I first read Tayeb Salih’s Season of Migration to the North in Denys Johnson-Davis’s English translation as an anthropology student at university. At that time, reading fiction alongside academic texts to illustrate and complement them, I often had the feeling that novels were written with a ruler in hand, drawing a matrix of interrelated themes until their structure was complete, like one anthropology professor in the department who marked his fieldwork transcripts with different-coloured pencils, breaking down hours of meandering conversation to a set of relevant topics. Salih’s novel, I learned, was a classic of post-colonial literature, about the dissonance between East and West, cultural displacement and the shortcomings of modernization.

An unnamed narrator returns to his village on the Nile in Sudan after completing his studies in England. In his absence, a stranger named Mustafa Sa’eed has settled in the village and married a local woman. The narrator asks around about the newcomer, feeling suspicious, but learns only that he is a good man and that he mostly keeps to himself. He pays Sa’eed a visit and is welcomed cordially, but without any of the admiration and curiosity shown by the other villagers.

One night at a gathering, after having had a few glasses to drink, Mustafa Sa’eed begins to recite poetry in flawless English. (The poem is Ford Maddox Ford’s ‘Antwerp’ and I’m indebted to Sa’eed’s drunken outpour for the discovery: ‘An October like November / August a hundred thousand hours / And all September / A hundred thousand, dragging sunlit days’.)

The following day, the narrator questions Sa’eed and finally learns his story after being sworn to secrecy: like the narrator, Sa’eed was once a student in England, and later became a lecturer in economics. He was always praised for his brilliant mind and had a series of brutal love affairs with English women, whom he seduced by exoticising himself, telling them about ‘deserts of golden sands and jungles where non-existent animals call out to each other’. His last affair ended with the murder of a woman, for which he served time in jail.

Shortly after this episode, the narrator leaves for Khartoum. The novel progresses in this way – at once aloof and intensely concentrated. Though it is the story of Mustafa Sa’eed, it is told at the mercy of the reticent narrator, in leisurely stretches and with tightly controlled glimpses into Sa’eed’s past that always leave him in the dark. Some months later, the narrator hears that Sa’eed has drowned in the Nile; he is named executor of Sa’eed’s estate and guardian of his wife and sons.



Season of Migration to the North is certainly a very famous book, especially in the Arab world and among scholars. It is taught widely in cultural studies classes, often alongside critical works like Edward Said’s Orientalism. Said himself named it one of the six best novels in Arabic. In 2001 it was named the most important Arabic work of the twentieth century. But its literary fame – not just as a culturally relevant book but simply as good literature – is surprisingly modest. While all novels are inevitably political, cultural and historical, it is only the fate of some to be evaluated exclusively in these terms; as examples of a World literature – signifiers rather than the signified.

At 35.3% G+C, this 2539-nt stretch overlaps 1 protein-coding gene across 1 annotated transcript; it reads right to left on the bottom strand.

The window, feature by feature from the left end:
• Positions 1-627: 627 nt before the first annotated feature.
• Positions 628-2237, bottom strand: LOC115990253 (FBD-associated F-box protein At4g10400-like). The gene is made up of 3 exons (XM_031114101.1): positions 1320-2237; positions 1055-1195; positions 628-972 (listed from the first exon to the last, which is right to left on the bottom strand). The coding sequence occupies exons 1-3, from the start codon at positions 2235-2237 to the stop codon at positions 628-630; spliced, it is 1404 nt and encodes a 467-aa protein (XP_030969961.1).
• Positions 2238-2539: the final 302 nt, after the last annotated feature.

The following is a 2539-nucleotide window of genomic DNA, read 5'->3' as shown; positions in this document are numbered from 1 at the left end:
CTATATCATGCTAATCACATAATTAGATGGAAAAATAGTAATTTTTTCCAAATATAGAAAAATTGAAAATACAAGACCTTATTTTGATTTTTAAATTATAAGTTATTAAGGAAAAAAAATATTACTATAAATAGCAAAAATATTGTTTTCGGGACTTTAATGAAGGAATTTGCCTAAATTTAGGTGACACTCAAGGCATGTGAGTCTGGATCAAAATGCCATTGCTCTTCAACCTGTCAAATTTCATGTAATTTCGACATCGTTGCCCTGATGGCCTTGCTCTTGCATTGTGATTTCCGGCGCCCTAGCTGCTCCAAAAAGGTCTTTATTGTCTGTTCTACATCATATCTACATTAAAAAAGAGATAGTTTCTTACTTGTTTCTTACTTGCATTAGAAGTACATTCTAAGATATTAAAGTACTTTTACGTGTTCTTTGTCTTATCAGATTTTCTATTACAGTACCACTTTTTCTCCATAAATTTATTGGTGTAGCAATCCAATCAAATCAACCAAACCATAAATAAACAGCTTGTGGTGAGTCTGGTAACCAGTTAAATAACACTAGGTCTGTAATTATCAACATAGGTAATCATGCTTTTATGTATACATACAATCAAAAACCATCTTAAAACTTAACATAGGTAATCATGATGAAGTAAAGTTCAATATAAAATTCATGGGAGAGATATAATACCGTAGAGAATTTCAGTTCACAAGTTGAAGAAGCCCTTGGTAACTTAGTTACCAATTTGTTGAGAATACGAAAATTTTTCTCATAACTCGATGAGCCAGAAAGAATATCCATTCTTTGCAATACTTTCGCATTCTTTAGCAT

When I graduated from university and started writing fiction, Season of Migration was among the handful of books I looked to for inspiration. I remembered little of its ‘important’ topics, though I knew its first lines by heart:

It was, gentlemen, after a long absence — seven years to be exact, during which time I was studying in Europe – that I returned to my people. I learnt much and much passed me by – but that’s another story.

I loved those first, mysterious words – ‘It was, gentlemen’ – which gave me a jolt of anticipation; the swiftness with which entire episodes were left to the reader’s imagination: ‘I learnt much and much passed me by.’ I loved, too, the book’s exquisite title, like a line of poetry.

As much as I recalled the novel through its minutely suggestive parts, I might also have felt that these were frivolous asides, almost coincidental, and separate from the book’s real content. (For me, the most memorable section in The Brothers Karamazov is the description of the feast at the monastery, with ‘three kinds of well-baked bread’.)

Of course, literature cannot be separated from its flesh of language and form. Nor can its tangible subject explain why it moves its reader, through the subtleties of language, or the shadowy geographies that it leaves to the imagination. Season of Migration is remarkable for all that it holds back, just like the unseen ‘gentlemen’ to which the story is addressed, or the drunken Mustafa Sa’eed who reveals his hidden past in the form of poetry in a foreign language. Later, Sa’eed tells the narrator, ‘mysterious things in my soul and in my blood impel me towards faraway parts’.

This is one of the best detective stories I know, set in the eerily atmospheric bend of the Nile, among the rustle of date palms and mud houses. It simultaneously unfolds and blurs characters’ identities, as thrillingly as Dr Jekyll and Mr Hyde, as the unnamed narrator slowly assumes the narrative, and the fate, of Mustafa Sa’eed.

The full story of Sa’eed’s past is revealed inside his private room full of books, journals, rugs, and an oil portrait of Sa’eed’s last English lover. Unlocking the room after Sa’eed’s death, the narrator strikes a match and sees the face of Mustafa Sa’eed, before realizing that he is staring at his own reflection.

It is not a book to learn from but one to enter with horror and delight.


Photograph © Motaz Altahir

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